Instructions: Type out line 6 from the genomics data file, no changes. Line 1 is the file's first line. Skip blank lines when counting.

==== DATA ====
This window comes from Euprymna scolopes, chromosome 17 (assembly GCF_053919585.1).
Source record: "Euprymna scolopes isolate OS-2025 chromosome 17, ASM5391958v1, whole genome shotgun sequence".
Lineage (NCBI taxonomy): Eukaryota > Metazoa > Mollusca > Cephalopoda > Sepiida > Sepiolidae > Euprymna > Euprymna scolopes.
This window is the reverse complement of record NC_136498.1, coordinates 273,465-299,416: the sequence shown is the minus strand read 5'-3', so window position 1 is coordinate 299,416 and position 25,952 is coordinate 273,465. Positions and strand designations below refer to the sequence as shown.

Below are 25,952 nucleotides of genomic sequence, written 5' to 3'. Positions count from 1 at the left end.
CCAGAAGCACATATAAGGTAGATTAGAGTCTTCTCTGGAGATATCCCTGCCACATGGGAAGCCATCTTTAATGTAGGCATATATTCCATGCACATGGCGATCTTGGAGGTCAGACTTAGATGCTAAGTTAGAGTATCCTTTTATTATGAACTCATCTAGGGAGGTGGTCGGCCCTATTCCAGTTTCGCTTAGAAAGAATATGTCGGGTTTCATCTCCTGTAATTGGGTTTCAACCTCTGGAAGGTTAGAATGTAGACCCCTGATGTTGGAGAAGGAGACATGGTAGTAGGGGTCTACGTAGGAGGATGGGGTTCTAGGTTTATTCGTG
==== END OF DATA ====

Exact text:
CCAGAAGCACATATAAGGTAGATTAGAGTCTTCTCTGGAGATATCCCTGCCACATGGGAAGCCATCTTTAATGTAGGCATATATTCCATGCACATGGCGATCTTGGAGGTCAGACTTAGATGCTAAGTTAGAGTATCCTTTTATTATGAACTCATCTAGGGAGGTGGTCGGCCCTATTCCAGTTTCGCTTAGAAAGAATATGTCGGGTTTCATCTCCTGTAATTGGGTTTCAACCTCTGGAAGGTTAGAATGTAGACCCCTGATGTTGGAGAAGGAGACATGGTAGTAGGGGTCTACGTAGGAGGATGGGGTTCTAGGTTTATTCGTG